St. Ignace, Michigan – Gambling is the only thing missing from a new Indian casino in Michigan’s Upper Peninsula, mistakenly built in an area where gambling is illegal.
The USD 36 million Kewadin Shores Casino and Hotel opened in June and has restaurants, a lounge and an indoor pool, overlooking Lake Huron’s Horseshoe Bay north of the Mackinac Bridge.
But its 29,000-square-foot casino with 800 slot machines and 26 gambling tables has been unable to operate because the U.S. government says part of the casino was built on land where Indian gambling is not allowed.
Members of the Sault Ste. Marie Tribe of Chippewa Indians are debating who was responsible for the mistake, with the tribe’s current and former chairmen blaming each other, The Detroit News reported Wednesday.
The tribe now is quickly building a USD 2.5 million replacement casino at the site in Mackinac County’s Forest Township, north of St. Ignace.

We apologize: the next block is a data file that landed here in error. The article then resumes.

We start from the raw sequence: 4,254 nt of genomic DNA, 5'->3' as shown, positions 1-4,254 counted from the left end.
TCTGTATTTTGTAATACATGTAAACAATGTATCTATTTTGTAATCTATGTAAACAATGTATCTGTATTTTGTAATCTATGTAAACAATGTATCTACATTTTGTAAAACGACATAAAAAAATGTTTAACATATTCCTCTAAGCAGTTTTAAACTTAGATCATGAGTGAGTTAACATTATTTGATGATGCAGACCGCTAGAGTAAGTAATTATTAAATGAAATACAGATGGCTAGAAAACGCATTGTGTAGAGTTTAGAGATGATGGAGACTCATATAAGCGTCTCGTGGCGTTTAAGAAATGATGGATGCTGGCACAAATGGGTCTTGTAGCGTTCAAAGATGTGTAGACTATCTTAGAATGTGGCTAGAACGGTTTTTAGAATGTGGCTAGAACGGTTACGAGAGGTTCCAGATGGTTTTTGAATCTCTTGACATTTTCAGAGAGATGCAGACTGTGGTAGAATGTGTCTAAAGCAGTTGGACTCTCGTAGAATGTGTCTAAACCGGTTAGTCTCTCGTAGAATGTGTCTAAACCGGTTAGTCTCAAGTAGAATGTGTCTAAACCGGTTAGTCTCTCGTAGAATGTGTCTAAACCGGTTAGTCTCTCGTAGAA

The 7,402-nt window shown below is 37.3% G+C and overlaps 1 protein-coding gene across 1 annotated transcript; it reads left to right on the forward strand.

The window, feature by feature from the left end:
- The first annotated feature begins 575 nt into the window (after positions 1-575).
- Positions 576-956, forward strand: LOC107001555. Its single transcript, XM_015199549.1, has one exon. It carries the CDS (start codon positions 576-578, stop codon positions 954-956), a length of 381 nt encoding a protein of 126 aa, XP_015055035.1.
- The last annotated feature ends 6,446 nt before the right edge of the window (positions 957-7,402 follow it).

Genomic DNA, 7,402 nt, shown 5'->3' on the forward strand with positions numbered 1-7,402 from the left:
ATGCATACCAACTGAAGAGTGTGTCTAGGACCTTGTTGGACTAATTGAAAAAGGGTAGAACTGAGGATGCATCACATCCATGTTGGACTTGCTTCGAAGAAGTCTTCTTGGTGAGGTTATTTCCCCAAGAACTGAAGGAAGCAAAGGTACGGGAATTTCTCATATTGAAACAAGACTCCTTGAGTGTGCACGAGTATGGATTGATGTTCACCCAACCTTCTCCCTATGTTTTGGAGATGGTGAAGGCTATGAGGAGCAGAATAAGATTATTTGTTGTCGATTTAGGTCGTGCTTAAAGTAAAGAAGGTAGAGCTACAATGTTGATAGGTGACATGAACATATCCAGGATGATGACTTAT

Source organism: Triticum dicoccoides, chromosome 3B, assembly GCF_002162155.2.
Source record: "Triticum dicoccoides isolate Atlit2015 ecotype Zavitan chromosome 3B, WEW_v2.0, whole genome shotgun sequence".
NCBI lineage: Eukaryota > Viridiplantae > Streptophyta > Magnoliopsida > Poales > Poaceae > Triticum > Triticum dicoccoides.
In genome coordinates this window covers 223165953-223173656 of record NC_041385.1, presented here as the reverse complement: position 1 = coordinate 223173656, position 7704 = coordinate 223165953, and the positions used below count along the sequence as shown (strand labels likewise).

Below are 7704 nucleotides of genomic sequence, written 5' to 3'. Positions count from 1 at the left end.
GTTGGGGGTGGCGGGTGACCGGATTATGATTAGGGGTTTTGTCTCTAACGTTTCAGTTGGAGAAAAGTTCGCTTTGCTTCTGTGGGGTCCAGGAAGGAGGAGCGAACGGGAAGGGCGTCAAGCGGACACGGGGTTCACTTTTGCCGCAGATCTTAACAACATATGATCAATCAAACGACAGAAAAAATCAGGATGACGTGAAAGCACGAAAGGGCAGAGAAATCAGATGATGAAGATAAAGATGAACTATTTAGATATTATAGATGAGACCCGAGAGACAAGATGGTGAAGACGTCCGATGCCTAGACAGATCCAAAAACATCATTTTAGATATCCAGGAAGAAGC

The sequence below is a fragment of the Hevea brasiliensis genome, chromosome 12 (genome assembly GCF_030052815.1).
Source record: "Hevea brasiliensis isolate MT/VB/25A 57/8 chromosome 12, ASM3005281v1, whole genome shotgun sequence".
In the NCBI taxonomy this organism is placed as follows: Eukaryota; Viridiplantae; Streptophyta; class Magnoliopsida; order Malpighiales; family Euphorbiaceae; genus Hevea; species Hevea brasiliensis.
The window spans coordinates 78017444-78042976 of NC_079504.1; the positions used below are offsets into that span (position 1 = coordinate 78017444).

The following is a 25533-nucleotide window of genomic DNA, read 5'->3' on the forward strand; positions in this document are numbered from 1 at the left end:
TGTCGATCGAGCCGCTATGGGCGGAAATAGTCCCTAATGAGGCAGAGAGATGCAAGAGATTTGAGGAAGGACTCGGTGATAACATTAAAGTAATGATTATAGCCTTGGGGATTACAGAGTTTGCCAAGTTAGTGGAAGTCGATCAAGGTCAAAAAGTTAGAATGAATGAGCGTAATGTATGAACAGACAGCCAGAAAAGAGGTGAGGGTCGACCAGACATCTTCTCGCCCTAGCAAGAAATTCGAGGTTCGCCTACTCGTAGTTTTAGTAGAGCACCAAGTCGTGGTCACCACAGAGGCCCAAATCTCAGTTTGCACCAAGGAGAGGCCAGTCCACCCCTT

„It wasn’t until after we had the pilings and foundation in place that we realized that something wasn’t right,“ current Chairman Aaron Payment said. „We did another survey and found that all but 30 feet of the casino was on ineligible land.“
„Payment knew about the problem before I left office and has had 2 1/2 years to work it out,“ former Chairman Bernard Bouschor said. „It wasn’t me. It was a nice try by him to blame me, but I don’t accept any responsibility for his screw-up.“
There are 17 Indian casinos in northern Michigan, and two are to open in the next two years in southern Michigan. The state’s Indian casinos took in USD 983 million in 2005.